The Smith & Wesson Model 31

by Home Defense Gun Staffer Bob

Charlie’s First Gun – The Smith & Wesson Model 31smith and wesson model 31

It’s funny the stuff that sticks in your head. Personally, I have the odd habit of remembering guns from movies. In a lot of cases I couldn’t tell you the name of the actors when the film is over but I make a mental list of the heat they’re packing. Why? Who knows? There’s not a lot of logic to the quirks of strange people. Maybe I just like guns more than actors. Anyway, that’s the reason I recognized the S&W Model 31 revolver sitting in a local gun store as a Hollywood star of yesteryear.

What, you don’t remember the Model 31? Well, let me remind you, then. The Model 31, chambered for the 32 S&W Long, is the pistol given to Charles Bronson by his buddy in Arizona in the first Death Wish flick. If you never knew this or haven’t heard of Death Wish, don’t feel too bad. When I started bragging to people my own age that I’d bought Charlie’s first gun, most of them didn’t know what I was talking about. I guess Charles Bronson isn’t as popular as he used to be.

I picked up the Model 31 for a modest price, ostensibly to fill out my S&W collection, but I have to admit I always wanted to see how well Charlie’s pistol really worked. My hazy recall of the movie told me that the 32 S&W Long was a real man killer, but my reloading manuals told a different story.

To find out for myself, I picked up a box of loaded ammo, reloading dies, brass and some .312 caliber bullets. Naturally, I couldn’t test the smith and wesson model 31gun like Charlie did. If you recall, everybody gets pretty peeved with Charlie in the movie and he more or less has a good reason for what he’s up to beyond ballistic experimentation. I resigned myself to some accuracy and penetration tests out on the range.

The lead cast factory loads I tried out of the Model 31 were a little disappointing; they’d only offer roughly five-inch groups at 15 yards. Handloading improved things a bit, though. With Hornady XTP bullets and some extremely fussy powder measuring to make sure I got only a tiny pinch of powder in the tiny cases, my groups improved to roughly three inches. I consoled myself with the fact that the 31 is supposed to be a short range defense revolver and not a target pistol.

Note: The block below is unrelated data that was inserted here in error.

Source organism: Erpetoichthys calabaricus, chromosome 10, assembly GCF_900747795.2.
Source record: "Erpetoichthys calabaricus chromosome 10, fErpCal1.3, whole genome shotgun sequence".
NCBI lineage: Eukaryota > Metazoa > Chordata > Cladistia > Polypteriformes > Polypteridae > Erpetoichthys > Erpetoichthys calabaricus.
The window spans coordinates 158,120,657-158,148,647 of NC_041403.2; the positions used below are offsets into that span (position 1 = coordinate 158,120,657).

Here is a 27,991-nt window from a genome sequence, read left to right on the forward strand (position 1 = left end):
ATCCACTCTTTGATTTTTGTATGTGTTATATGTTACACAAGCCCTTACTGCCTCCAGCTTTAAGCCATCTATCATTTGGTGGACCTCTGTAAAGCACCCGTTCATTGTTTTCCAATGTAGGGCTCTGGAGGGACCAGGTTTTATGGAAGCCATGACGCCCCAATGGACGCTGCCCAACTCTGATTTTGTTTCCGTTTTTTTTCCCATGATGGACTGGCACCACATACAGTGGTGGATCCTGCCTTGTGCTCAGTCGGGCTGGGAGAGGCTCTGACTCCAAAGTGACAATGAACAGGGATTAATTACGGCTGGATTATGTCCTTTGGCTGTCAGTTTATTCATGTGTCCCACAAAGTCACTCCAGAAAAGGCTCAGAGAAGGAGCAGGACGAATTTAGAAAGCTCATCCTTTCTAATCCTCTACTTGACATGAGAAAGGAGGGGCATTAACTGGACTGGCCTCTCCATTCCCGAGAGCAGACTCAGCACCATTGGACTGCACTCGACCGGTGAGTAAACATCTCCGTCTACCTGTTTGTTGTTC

It should also be kept in mind that the 32 S&W Long can only propel 85-90 gr bullets up to about 750 fps, so if you’re shooting at anything bigger than a chipmunk past 15 yards you’re probably not going to kill it. There was a time when this little 32 was considered adequate for police work, but I think cops were either tougher back then or the crooks were a lot softer. These days the ballistics of the 32 S&W Long seat it firmly as a short range, last ditch defense round and nothing more. In terms of ergonomics the first thing I noticed about the Model 31 is that you have to have hands the size of an elf to work it well.

The 31 is an I-frame Smith, which is a scaled-down version of all the other hand ejectors, and it’s definitely meant to be a pocket gun. Mine came equipped with a larger aftermarket grip which made things go pretty well, but I have no idea who would have found the gun comfortable with its decidedly smaller factory grips.

The unfortunate thing is that with a four-inch barrel my Model 31 isn’t really any easier to conceal than a four-inch 357 Magnum. The combination of the small frame, low power cartridge and a rather heavy trigger pull makes it hard to find a really good role for the gun. Let’s put it this way: it’s probably pretty impressive compared to no gun at all, which was the case for Charlie in the movie, but it wouldn’t be my first choice if I actually had a choice.

While I now own a revolver that will probably only get used for rabbit hunting, owning the 31 did make me locate a DVD copy of Death Wish. Admittedly, I’d only really given the film a cursory viewing in the past, but re-watching it made me realize that it really is a well-thought out, well-written film. The later installments to the Death Wish franchise are basically 80s-era action flicks to help Bronson pay the rent, but the original film is altogether different. Death Wish asks serious questions about violence, self-defense, the rights of citizens and revenge.

All the issues discussed in Death Wish 30 years ago are still being debated in our society today with as few clean-cut answers as ever. While I can’t recommend buying a 32 S&W Long for self-defense purposes, I can recommend watching Death Wish. If nothing else, you’ll learn that terms like “castle doctrine” and “stand your ground” are just new names for very old issues in America.

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